Pink Floyd and Politics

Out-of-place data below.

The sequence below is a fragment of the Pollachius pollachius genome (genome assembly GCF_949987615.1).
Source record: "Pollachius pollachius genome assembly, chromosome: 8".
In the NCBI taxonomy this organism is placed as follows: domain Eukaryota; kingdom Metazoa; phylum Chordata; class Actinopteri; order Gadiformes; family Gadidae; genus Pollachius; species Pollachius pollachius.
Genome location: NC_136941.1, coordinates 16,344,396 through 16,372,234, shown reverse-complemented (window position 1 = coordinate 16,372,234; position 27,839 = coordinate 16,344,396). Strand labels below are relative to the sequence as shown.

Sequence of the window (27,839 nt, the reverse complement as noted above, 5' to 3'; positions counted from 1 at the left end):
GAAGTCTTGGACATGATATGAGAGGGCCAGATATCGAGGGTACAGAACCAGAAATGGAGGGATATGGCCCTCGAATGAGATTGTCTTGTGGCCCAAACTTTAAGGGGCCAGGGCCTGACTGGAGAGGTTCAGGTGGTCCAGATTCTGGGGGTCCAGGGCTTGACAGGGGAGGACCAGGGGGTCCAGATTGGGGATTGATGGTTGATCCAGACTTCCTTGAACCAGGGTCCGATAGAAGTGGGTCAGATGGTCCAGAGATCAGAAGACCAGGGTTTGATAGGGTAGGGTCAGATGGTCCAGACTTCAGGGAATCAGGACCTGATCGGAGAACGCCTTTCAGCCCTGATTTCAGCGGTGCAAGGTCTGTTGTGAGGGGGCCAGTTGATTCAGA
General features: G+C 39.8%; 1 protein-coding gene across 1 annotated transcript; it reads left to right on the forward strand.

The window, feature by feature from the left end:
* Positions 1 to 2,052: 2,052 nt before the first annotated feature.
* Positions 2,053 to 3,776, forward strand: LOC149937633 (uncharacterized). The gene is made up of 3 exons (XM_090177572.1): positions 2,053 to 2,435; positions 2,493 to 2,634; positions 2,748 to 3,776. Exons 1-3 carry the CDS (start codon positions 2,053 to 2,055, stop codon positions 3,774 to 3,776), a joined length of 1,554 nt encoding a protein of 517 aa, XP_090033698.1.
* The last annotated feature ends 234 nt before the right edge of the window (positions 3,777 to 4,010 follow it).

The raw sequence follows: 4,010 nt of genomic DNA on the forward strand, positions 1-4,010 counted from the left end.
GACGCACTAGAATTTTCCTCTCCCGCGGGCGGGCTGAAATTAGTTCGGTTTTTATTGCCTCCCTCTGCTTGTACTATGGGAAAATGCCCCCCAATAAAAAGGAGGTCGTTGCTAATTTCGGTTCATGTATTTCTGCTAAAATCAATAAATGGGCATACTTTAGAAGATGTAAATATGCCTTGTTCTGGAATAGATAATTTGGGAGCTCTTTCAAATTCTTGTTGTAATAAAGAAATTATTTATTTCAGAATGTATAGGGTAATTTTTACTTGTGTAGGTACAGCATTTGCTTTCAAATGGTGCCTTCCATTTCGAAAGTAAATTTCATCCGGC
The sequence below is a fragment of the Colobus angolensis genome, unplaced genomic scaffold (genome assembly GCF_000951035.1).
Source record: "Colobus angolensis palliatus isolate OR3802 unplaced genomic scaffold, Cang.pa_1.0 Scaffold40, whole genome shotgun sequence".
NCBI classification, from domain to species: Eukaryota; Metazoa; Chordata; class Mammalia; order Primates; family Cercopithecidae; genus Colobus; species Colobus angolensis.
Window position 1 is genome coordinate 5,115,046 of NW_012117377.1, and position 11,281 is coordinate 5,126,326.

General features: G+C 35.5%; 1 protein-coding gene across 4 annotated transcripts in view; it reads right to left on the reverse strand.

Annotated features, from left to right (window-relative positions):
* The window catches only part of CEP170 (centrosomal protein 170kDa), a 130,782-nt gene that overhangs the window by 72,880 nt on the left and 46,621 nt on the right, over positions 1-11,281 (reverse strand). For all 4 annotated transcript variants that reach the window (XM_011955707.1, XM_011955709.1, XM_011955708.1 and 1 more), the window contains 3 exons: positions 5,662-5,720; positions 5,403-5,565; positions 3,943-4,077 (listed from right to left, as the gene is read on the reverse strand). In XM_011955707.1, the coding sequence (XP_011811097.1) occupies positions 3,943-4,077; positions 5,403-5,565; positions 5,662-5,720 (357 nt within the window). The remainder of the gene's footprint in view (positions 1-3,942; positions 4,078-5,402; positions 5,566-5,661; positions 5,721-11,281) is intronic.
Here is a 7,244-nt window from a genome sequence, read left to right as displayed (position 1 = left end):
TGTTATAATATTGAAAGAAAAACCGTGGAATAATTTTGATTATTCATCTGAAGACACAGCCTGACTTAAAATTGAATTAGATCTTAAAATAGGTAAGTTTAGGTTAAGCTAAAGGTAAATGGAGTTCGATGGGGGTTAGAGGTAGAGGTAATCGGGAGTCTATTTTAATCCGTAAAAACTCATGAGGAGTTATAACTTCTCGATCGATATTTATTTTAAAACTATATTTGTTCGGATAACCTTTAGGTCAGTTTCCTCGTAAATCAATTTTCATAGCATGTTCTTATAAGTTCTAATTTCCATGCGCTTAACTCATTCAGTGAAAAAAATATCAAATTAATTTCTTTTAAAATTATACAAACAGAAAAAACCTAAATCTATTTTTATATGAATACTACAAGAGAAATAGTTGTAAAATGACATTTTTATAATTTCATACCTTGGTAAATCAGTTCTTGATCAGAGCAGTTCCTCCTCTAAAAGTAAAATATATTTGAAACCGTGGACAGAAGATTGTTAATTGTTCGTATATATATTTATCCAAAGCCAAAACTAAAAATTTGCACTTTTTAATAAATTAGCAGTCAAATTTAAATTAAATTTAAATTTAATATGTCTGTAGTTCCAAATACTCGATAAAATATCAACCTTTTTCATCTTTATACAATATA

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Anastasiya Varenytsya    Walls, rather tangible objects constructed for the purpose of dividing and protecting other tangible objects of subjective worth, are most commonly built using bricks: bricks can support structures that protect those under, bricks can erect borders that separate ideologies to prevent political strife, and bricks can be mighty durable and hard to destruct. Walls, solidly universal, are a favorite amongst metaphors – what more groundbreaking way to describe feelings of a metaphysical barrier hindering your progress, persistence, and perseverance by saying there is a wall between you and the whatever on the other side? The British rock group Pink Floyd released their double-album The Wall on November 30, 1979. A concept album, The Wall tells the story of rock star Pink’s undertaking of coping and understanding the death of his father, bombed to death in World War II, by isolating his innocent self from the world and developing into a drug-addicted, sex-frenzied, rock-n-roll persona. Listeners learn of his overbearing mother and his thought-controlling teachers, characters that civilizations have deemed critical in the upbringing of young generations, and how they (a matter of intention is unclear) assisted in the building of his internal wall that hindered his ability to cope with grief in a healthy way. Near the end of the first disc, Pink recognizes that the wall he built to protect whatever innocence was left inside of him is now too high, and he feels so disconnected from society that he believes he will rot alone, painfully: “no matter how he tried, he could not break free / and the worms ate into his brain” (14. Hey You). The second disc continues to develop his doomed fate, where Pink tries to navigate through society, simultaneously attempting to understand his dark, lonely mind. Comfortably Numb, the fourth piece, acts as a wakeup call for Pink and his listeners – the six-minute song eerily describes an almost fatal drug overdose where he realizes he has allowed himself to become tranquilized and controlled by his own imagination, implemented by the institutionalized figures around him; on the contrary, he realizes he now has the power to break the wall and reconnect with the universe. Enlightened and enraged, the rest of the disc explores Pink fighting his internalized voices and finding ways to break the wall that he was deceived would help him escape evil, when in actuality, fostered it. And as one would have it, the end of the album encourages listeners to break their own walls. Hearing the album is one thing, but watching the life and fall of Pink is another chilling experience. Unless one is a keen and hypersensitive listener, the album is ambiguous in terms of answering the most important question: why was there a need for a wall in the first place?  The visual remake of The Wall, produced and directed by Roger Waters of Pink Floyd in 1982, supplies that the loosing of Pink’s father was a metonymy for something greater, something more radical, anarchic, and so powerful that it could, to this election year of 2016, still resonate with the world. So, why was there a wall in the first place? What possibly was so detrimental to the humanities of Pink that would even carve the possibility for him to want to hide from said detriment, abusing himself in the process? What could possibly be so organized, so systematic, so fundamentally rooted that was able to suck Pink, unnoticed, into a dark abyss – and what could possibly hold so much power over human beings that his downfall was not only overlooked by surrounding people, but nurtured and encouraged? Not one scene, or song, forgets the institutionalized world that Pink was raised in; but by being visually exposed to Pink’s realities explains traumas in a way that haunts the watchers. Waters perverted the post World War II setting for the album, purposefully. A vulnerable time for powerful nations, civilians began to recognize the evil that existed when men exploited power, seeding a domino effect of international countercultures waiting to explode; Pink Floyd themselves were living under international political phenomena of civilian versus command (think Cold War, Vietnam, tensions foreshadowing the fall of the Berlin Wall).  The War, as any, naturally produced a fatherless and husbandless generation that mentally provoked children and mothers, respectively. Considering the historical realities, of course Pink Floyd designed their protagonist to lose his father at a young age to war, forcing Pink to develop an extremely intimate obligation to social ideologies like nationalism, patriotism, and civility. It was simply existing in society that destroyed Pink. As asserted before, Pink’s father was a metonymy for a greater construction; his mother and teachers were symbols as well, calling them “just another brick in the wall” (5. Another Brick in the Wall (Part II)). Pink recognized that the figures in his life that he was raised to believe always had him in their best interest were exploiting their authority and taking advantage over his feebleness by bashing his creativity, usurping his independence and confidence, and establishing a young boy bound to rebel and destroy himself in the process. They were part of a larger establishment bound for the purpose of carving dependent, generic, and submissive boys and girls that will go to a university to do well, fly colors of the nation patriotically, and propagate – all in a blind, organized, confined fashion like bricks building a wall. It is hard to imagine a world without these confinements, for they build what we call civilization, the rationale behind our egocentric homo sapiens  (Latin: wise man) title. We, subjective, judge a human’s intelligence and worth by how civilized they appear to be, measured by how well they suppress their human nature to suffice the social contract (to put it lightly). Logically, different areas of the world viewed what success and civility looked like; and somewhere down the road, it was decided that if one culture’s ideas are different from another’s, it becomes a matter of whose is better and more worthy of progress. And here we have war – the mass-scaled product of a bogus concept that deludes humans to believe they are more different than alike from each other, let alone from other living beings, that results in death and ceaseless, mindless hatred. The Wall follows a young human who had come to this existential conclusion, suffered self-exile to the brink of suicide, and survived to sing the story of a displaced soul. I found it appropriate to tell my interpretation of The Wall once election season hit around for one reason: if we, as a species, are serious about living civilly in societies shaped by national identities, we must be serious about those who lead and represent our national identities. Together, we can decide what walls are built around us, persevering to one day have none at all. Collaboratively, we can decide if thought-control is the only approach to raising an enlightened species. Jointly, we can “walk up and down outside the wall… hand in hand” (26. Outside the Wall). ]]>